Chefs Make Better Food When They Can See Their Customers

By Mike Pomranz |

© ClassicStock / Alamy

A new study from Harvard Business School suggests that cooks make better food when they can actually see who they’re serving. So next time you’re at a restaurant, maybe consider popping your head in back and saying hello.

Researchers set up four scenarios using iPad video conferencing: one where cooks and diners were unable to see each other, another where cooks could see diners, a third where diners could see cooks and a final group where everybody saw one another’s smiling faces.

When cooks could see customers, food satisfaction went up 10 percent. And when both chefs and customers could see each other, satisfaction jumped 17.3 percent. Comparatively, when the customers could see the cooks, satisfaction didn’t increase at all. Counterintuitive as it may be, the results reveal that open kitchens don’t necessarily make dining experiences better because customers can watch the food being made, but instead because the cooks can see who’s going to eat what they prepare.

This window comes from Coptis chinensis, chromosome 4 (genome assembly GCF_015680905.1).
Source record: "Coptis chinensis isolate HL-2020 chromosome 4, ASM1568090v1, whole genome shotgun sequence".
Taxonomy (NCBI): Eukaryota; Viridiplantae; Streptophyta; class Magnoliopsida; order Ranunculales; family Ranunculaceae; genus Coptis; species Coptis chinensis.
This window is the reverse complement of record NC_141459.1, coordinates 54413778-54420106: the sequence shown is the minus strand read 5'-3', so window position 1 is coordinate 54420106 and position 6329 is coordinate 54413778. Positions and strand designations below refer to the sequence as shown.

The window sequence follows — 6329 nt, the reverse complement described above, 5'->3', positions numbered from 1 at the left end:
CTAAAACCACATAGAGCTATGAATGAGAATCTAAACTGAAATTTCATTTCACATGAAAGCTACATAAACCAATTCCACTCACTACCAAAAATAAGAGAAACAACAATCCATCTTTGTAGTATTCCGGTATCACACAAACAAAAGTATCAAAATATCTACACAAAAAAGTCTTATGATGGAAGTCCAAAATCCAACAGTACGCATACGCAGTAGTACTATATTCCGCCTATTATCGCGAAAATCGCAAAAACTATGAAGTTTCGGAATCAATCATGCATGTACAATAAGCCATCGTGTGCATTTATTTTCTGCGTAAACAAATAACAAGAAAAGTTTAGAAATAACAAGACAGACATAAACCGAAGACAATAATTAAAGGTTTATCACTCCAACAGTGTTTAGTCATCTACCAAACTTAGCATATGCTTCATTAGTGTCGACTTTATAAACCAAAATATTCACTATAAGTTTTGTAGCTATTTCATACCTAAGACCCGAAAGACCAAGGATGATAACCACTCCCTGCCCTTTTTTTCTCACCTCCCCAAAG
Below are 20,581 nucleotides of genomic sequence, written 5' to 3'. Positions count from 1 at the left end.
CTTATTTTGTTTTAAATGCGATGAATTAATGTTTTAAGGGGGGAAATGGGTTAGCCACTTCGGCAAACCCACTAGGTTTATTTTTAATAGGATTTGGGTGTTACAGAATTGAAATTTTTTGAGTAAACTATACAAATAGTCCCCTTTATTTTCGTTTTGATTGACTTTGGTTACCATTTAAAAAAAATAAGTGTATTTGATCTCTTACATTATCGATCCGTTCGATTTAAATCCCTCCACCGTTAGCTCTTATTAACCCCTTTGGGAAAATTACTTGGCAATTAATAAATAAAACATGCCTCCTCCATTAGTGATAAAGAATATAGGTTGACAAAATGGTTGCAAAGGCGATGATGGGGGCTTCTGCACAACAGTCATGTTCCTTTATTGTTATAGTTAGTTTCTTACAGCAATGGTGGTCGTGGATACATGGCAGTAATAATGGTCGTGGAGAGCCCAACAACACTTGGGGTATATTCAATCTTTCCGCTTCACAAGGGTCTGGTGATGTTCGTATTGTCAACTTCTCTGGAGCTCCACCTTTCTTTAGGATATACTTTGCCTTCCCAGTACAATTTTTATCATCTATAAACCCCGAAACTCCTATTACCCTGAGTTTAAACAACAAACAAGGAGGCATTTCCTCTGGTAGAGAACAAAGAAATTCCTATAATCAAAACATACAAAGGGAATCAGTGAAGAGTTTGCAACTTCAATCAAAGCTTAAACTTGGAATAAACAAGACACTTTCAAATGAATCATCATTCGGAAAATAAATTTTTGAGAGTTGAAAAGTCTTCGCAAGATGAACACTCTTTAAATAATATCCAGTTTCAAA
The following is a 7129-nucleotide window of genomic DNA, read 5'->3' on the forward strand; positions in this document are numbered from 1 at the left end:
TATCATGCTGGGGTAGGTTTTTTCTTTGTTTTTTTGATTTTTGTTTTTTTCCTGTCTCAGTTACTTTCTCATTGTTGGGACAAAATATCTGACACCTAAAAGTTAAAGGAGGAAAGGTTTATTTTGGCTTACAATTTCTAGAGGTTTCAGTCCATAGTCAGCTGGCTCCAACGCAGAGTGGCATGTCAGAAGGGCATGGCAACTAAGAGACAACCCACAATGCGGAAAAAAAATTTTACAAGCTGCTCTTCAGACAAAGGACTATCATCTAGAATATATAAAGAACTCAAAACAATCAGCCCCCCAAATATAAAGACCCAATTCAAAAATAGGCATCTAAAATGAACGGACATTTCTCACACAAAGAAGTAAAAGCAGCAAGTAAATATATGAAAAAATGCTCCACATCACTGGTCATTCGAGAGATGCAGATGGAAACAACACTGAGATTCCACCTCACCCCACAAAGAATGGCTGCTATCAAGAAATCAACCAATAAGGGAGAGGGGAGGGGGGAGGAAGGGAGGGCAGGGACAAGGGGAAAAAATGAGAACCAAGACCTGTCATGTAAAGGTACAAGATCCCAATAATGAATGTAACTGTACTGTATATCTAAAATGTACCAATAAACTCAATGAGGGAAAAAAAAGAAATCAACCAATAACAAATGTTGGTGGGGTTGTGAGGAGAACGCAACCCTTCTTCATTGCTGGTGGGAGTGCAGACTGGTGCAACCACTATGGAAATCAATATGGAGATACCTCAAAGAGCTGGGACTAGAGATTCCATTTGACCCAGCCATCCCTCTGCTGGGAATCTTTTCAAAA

“We’ve learned that seeing the customer can make employees feel more appreciated, more satisfied with their jobs and more willing to exert effort,” said Ryan W. Buell, an assistant professor who was part of the research team. He also noted that it wasn’t just customers’ perception of food quality that improved; objectively, cooks took more care with their work when seeing who they were serving, according to an observer in the kitchen.

“Cooks constantly said how much they loved seeing their customers,” said doctoral student Tami Kim. Apparently, they didn’t recognize you from that Yelp review you wrote.

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